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Brilliant 9 year old Oskar Schell searches New York for the lock that matches a mysterious key left by his father when h
Description Extremely Loud and Incredibly Close: A Novel by Jonathan Safran Foer
Read by Barbara Caruso, Richard Farone and Jeff Woodman
604 MB 164 files in 10 folders
Oskar Schell, hero of this brilliant follow-up to Foer's bestselling Everything Is Illuminated, is a nine-year-old amateur inventor, jewellery designer, astrophysicist, tambourine player and pacifist. Like the second-language narrator of Illuminated, Oskar turns his naïvely precocious vocabulary to the understanding of historical tragedy, as he searches New York for the lock that matches a mysterious key left by his father when he was killed in the September 11 attacks, a quest that intertwines with the story of his grandparents, whose lives were blighted by the firebombing of Dresden. Foer embellishes the narrative with evocative graphics, including photographs, coloured highlights and passages of illegibly overwritten text, and takes his unique flair for the
poetry of miscommunication to occasionally gimmicky lengths, like a two-page soliloquy written entirely in numerical code. Although not quite the comic tour de force that Illuminated was, the novel is replete with
hilarious and appalling passages, as when, during show-and-tell, Oskar plays a harrowing recording by a Hiroshima survivor and then launches into a Poindexterish disquisition on the bomb's "charring effect." It's
more of a challenge to play in the same way with the very recent collapse of the towers, but Foer gambles on the power of his protagonist's voice to transform the cataclysm from raw current event to a tragedy at once visceral and mythical. Unafraid to show his traumatized characters' constant groping for emotional catharsis,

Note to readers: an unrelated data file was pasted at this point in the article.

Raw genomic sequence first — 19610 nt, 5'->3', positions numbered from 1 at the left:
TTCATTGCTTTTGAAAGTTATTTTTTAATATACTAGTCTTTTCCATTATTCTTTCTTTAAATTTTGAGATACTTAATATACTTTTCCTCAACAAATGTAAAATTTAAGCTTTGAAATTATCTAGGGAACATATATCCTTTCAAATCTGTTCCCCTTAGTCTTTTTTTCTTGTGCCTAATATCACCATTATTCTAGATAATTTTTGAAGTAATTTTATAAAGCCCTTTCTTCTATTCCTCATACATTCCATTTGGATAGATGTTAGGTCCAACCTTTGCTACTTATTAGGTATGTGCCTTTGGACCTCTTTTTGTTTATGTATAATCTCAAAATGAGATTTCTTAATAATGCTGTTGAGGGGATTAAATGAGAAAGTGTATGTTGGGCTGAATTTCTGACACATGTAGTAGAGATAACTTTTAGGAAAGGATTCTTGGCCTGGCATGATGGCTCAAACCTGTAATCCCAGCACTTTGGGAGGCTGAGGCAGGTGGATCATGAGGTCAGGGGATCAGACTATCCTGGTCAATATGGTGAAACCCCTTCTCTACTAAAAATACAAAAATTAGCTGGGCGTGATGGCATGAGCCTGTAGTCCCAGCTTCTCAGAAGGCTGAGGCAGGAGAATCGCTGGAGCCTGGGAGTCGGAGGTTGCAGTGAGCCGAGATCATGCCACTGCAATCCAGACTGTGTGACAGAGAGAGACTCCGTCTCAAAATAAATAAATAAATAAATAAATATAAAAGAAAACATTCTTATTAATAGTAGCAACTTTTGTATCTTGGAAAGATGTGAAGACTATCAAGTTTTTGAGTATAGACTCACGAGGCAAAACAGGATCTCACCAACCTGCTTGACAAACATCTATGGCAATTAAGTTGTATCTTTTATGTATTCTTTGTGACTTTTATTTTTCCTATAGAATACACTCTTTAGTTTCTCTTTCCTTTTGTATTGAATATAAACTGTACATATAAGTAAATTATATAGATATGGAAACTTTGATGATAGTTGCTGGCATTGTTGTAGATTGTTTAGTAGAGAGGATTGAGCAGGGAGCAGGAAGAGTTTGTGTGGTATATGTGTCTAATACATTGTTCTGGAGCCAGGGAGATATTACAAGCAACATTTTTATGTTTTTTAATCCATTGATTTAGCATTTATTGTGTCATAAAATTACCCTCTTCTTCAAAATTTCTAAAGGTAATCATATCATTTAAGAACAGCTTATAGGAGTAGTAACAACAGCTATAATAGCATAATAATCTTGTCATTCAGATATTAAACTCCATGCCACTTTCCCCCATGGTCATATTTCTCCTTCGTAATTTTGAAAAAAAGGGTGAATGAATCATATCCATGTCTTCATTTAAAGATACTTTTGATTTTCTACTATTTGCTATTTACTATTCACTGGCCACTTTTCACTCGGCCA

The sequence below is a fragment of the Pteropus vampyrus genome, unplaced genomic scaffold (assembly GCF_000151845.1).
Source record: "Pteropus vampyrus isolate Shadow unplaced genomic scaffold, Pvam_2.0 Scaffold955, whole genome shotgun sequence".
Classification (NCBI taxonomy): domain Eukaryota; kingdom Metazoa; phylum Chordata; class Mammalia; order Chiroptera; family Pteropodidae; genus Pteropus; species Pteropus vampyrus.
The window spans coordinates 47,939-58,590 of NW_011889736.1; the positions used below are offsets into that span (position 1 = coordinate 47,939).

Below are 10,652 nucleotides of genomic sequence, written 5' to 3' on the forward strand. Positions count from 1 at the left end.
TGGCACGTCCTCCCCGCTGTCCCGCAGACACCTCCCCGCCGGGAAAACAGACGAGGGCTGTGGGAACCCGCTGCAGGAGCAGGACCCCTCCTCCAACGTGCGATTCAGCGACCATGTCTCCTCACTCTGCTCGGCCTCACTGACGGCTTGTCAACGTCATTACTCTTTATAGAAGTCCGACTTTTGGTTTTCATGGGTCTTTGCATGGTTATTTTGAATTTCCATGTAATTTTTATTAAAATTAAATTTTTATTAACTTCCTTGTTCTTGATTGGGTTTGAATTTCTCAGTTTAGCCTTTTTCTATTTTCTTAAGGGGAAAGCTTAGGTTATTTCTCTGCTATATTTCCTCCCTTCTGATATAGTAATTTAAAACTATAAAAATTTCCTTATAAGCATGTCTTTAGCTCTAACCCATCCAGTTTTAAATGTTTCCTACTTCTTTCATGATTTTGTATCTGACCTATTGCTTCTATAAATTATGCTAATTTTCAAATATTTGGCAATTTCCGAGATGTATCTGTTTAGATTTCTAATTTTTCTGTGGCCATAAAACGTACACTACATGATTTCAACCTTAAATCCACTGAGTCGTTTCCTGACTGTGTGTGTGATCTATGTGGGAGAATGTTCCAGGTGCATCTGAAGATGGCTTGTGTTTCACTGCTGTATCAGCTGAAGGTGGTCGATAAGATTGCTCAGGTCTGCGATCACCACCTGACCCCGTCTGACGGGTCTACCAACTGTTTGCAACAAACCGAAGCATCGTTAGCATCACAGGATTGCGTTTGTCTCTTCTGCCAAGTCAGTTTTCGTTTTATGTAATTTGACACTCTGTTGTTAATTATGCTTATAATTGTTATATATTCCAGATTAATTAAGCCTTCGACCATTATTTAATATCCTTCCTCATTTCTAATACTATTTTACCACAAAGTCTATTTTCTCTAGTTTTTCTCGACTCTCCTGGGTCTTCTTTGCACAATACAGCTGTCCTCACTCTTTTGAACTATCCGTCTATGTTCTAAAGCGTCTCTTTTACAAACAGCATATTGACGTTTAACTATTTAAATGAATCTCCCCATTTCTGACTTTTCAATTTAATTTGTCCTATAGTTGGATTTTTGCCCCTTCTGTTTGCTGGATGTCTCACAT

Foer demonstrates once again that he is one of the few contemporary writers willing to risk sentimentalism in order to address great questions of truth, love and beauty.
Adult/High School-Oskar Schell is not your average nine-year-old. A budding inventor, he spends his time imagining wonderful creations. He also collects random photographs for his scrapbook and sends letters to
scientists. When his father dies in the World Trade Center collapse, Oskar shifts his boundless energy to a quest for answers. He finds a key hidden in his father's things that doesn't fit any lock in their New York City apartment; its container is labelled "Black." Using flawless kid logic, Oskar sets out to speak to everyone in New York City with the last name of Black. A retired journalist who keeps a card catalogue with entries for everyone he's ever met is just one of the colourful characters the boy meets. As in Everything Is Illuminated (Houghton, 2002), Foer takes a dark subject and works in offbeat humor with puns and wordplay. But Extremely Loud pushes further with the inclusion of photographs, illustrations, and mild experiments in typography reminiscent of Kurt Vonnegut's Breakfast of Champions (Dell, 1973). The humour works as a deceptive, glitzy cover for a fairly serious tale about loss and recovery. For balance, Foer includes the subplot of
Oskar's grandfather, who survived the World War II bombing of Dresden. Although this story is not quite as evocative as Oskar's, it does carry forward and connect firmly to the rest of the novel. The two stories finally intersect in a powerful conclusion that will make even the most jaded hearts fall.